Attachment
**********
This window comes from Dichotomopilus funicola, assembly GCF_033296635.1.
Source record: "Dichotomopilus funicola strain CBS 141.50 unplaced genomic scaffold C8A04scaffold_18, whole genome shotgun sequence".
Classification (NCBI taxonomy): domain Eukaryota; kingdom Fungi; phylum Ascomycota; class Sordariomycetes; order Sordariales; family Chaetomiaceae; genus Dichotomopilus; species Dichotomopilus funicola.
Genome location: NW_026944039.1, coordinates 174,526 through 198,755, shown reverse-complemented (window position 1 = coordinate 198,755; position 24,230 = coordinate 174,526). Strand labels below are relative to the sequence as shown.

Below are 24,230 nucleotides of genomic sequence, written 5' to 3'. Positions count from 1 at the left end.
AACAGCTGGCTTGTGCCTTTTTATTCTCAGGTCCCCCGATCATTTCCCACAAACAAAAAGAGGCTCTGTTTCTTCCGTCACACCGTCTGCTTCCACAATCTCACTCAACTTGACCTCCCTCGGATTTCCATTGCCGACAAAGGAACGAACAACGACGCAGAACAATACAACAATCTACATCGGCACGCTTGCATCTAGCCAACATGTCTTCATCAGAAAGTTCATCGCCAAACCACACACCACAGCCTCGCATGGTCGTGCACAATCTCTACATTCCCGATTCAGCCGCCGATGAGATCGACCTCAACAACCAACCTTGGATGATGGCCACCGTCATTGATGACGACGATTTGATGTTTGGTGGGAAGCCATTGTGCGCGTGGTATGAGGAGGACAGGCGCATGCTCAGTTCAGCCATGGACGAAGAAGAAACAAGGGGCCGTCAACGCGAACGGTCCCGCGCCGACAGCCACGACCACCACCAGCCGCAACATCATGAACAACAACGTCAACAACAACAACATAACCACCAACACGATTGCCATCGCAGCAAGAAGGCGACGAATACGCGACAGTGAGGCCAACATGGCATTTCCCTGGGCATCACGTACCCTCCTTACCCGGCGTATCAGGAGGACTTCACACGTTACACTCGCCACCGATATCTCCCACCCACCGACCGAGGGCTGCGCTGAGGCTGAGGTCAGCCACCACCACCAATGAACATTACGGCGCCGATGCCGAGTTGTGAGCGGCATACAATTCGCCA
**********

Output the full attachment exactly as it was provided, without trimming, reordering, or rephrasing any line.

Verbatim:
This window comes from Dichotomopilus funicola, assembly GCF_033296635.1.
Source record: "Dichotomopilus funicola strain CBS 141.50 unplaced genomic scaffold C8A04scaffold_18, whole genome shotgun sequence".
Classification (NCBI taxonomy): domain Eukaryota; kingdom Fungi; phylum Ascomycota; class Sordariomycetes; order Sordariales; family Chaetomiaceae; genus Dichotomopilus; species Dichotomopilus funicola.
Genome location: NW_026944039.1, coordinates 174,526 through 198,755, shown reverse-complemented (window position 1 = coordinate 198,755; position 24,230 = coordinate 174,526). Strand labels below are relative to the sequence as shown.

Below are 24,230 nucleotides of genomic sequence, written 5' to 3'. Positions count from 1 at the left end.
AACAGCTGGCTTGTGCCTTTTTATTCTCAGGTCCCCCGATCATTTCCCACAAACAAAAAGAGGCTCTGTTTCTTCCGTCACACCGTCTGCTTCCACAATCTCACTCAACTTGACCTCCCTCGGATTTCCATTGCCGACAAAGGAACGAACAACGACGCAGAACAATACAACAATCTACATCGGCACGCTTGCATCTAGCCAACATGTCTTCATCAGAAAGTTCATCGCCAAACCACACACCACAGCCTCGCATGGTCGTGCACAATCTCTACATTCCCGATTCAGCCGCCGATGAGATCGACCTCAACAACCAACCTTGGATGATGGCCACCGTCATTGATGACGACGATTTGATGTTTGGTGGGAAGCCATTGTGCGCGTGGTATGAGGAGGACAGGCGCATGCTCAGTTCAGCCATGGACGAAGAAGAAACAAGGGGCCGTCAACGCGAACGGTCCCGCGCCGACAGCCACGACCACCACCAGCCGCAACATCATGAACAACAACGTCAACAACAACAACATAACCACCAACACGATTGCCATCGCAGCAAGAAGGCGACGAATACGCGACAGTGAGGCCAACATGGCATTTCCCTGGGCATCACGTACCCTCCTTACCCGGCGTATCAGGAGGACTTCACACGTTACACTCGCCACCGATATCTCCCACCCACCGACCGAGGGCTGCGCTGAGGCTGAGGTCAGCCACCACCACCAATGAACATTACGGCGCCGATGCCGAGTTGTGAGCGGCATACAATTCGCCA